Network externalities and Facebook

May 26, 2009 at 5:38 am

| Gabriel |

GNXP had an interesting post a few days ago graphing per capita use of Facebook at the state level and shows that there’s a steep gradient the further you get from Harvard (patient zero). The post argues that this is all about network externalities. I pretty much agree but I have a few thoughts and caveats.

The method assumes that the (underlying) social network is basically a lattice. If there really is anything to the stereotype of coastal yuppies seeing everything between LA and the Boston-DC corridor as “flyover country” then the underlying social network has a lot of random graph elements and there’s no reason to assume that California should be more socially distant from Boston than Indiana. On the other hand, Facebook isn’t necessarily the kind of thing that could spread by a random graph element. If you adopt Facebook because a critical mass of your friends do then it will spread much more rapidly through cliques and strong ties than through random graph elements because even if you’re exposed to it through the random graph that’s only one exposure. Something like this probably takes the multiple exposures you only really get with triadic closure so random elements will be useless for this kind of diffusion.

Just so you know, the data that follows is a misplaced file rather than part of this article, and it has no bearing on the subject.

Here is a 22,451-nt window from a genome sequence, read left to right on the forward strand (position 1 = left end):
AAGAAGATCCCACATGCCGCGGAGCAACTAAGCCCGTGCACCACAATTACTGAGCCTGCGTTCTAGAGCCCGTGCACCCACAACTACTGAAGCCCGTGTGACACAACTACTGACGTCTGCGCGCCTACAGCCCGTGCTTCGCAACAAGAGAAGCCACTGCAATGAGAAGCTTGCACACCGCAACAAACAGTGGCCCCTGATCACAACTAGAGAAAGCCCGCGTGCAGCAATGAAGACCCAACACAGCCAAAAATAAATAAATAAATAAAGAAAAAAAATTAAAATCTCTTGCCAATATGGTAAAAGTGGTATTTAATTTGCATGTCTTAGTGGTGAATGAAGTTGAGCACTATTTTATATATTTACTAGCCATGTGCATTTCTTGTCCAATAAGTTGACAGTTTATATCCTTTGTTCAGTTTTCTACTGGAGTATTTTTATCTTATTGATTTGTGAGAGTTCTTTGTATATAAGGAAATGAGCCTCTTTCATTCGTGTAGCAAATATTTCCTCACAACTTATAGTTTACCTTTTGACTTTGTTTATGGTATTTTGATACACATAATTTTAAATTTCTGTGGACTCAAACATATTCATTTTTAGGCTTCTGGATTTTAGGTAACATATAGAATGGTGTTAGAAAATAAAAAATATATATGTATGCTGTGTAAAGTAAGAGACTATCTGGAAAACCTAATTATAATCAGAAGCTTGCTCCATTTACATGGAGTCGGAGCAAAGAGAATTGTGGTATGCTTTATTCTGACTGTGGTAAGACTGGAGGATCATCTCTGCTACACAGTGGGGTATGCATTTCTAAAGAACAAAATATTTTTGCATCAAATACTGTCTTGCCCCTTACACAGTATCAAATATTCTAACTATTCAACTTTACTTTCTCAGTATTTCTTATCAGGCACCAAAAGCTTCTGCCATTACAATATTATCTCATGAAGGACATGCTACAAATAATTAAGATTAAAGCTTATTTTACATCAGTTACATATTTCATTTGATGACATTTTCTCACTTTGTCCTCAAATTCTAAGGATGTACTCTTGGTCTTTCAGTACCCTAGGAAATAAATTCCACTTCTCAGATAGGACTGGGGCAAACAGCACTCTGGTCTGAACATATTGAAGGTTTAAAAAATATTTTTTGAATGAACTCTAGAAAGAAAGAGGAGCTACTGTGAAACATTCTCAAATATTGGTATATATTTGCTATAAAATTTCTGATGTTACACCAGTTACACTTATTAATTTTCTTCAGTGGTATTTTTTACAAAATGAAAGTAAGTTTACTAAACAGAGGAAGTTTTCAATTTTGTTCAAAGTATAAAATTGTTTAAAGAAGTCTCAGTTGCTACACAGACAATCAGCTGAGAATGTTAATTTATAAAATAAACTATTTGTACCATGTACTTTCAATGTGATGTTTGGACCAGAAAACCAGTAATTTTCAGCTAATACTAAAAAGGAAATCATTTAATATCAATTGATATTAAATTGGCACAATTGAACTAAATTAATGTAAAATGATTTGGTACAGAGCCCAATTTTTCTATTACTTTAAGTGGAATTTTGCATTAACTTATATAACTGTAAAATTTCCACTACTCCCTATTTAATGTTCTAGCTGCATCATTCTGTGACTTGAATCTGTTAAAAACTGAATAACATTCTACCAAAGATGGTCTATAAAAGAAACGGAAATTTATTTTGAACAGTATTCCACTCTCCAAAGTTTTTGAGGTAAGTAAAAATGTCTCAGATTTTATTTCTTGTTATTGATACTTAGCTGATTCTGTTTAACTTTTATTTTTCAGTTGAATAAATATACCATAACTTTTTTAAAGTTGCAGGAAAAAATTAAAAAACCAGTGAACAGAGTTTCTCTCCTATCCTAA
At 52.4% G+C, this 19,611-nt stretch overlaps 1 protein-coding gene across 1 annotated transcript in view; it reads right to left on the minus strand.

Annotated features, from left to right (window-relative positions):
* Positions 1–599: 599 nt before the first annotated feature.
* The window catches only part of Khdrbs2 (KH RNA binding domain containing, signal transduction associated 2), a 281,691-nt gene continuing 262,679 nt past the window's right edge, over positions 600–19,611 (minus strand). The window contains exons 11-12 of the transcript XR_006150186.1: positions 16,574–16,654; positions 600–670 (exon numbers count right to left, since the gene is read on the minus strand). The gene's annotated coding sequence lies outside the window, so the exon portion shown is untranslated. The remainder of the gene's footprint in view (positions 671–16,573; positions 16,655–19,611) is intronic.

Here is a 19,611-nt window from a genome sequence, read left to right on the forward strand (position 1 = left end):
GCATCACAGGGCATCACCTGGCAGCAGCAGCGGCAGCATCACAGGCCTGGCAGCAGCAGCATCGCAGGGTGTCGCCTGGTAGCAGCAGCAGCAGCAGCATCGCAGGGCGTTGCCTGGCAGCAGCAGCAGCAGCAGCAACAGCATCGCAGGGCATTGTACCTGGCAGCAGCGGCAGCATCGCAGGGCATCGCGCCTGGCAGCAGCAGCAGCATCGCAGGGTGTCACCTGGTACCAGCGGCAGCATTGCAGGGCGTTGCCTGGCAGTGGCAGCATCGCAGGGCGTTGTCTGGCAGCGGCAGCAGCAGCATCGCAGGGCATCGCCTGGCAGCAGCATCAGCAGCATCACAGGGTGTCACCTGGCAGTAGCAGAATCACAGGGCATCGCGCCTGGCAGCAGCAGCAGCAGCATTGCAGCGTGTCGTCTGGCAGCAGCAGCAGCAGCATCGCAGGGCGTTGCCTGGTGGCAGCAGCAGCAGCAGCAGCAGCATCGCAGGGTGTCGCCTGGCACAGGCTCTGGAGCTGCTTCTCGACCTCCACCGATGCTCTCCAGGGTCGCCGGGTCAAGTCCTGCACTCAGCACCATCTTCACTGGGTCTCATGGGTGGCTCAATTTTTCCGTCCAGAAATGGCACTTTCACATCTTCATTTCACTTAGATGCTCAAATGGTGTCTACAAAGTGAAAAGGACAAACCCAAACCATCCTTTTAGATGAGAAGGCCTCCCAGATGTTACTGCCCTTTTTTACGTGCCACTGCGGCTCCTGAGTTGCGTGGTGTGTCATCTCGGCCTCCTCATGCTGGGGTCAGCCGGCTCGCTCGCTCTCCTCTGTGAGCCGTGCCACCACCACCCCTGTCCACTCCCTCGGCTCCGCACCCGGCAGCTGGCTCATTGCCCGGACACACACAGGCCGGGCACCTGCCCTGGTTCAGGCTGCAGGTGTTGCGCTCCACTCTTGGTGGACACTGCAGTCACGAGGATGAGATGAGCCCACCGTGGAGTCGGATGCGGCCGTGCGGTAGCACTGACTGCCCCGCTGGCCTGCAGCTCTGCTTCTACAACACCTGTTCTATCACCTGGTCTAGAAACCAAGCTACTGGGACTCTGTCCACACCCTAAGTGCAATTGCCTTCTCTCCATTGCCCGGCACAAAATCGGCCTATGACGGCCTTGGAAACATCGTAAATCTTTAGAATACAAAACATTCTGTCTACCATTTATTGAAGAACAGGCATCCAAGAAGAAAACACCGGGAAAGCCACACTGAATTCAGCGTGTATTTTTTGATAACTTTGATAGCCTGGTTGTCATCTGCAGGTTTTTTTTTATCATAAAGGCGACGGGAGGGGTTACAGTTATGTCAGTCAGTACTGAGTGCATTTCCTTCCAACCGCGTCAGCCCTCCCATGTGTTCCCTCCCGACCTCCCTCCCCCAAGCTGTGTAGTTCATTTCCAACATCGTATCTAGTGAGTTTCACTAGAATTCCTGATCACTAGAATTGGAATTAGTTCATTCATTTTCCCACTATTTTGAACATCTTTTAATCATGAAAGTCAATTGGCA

Speaking of vapid “social media”:

Police Slog Through 40,000 Insipid Party Pics To Find Cause Of Dorm Fire

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Data.gov Contour graphs in Stata


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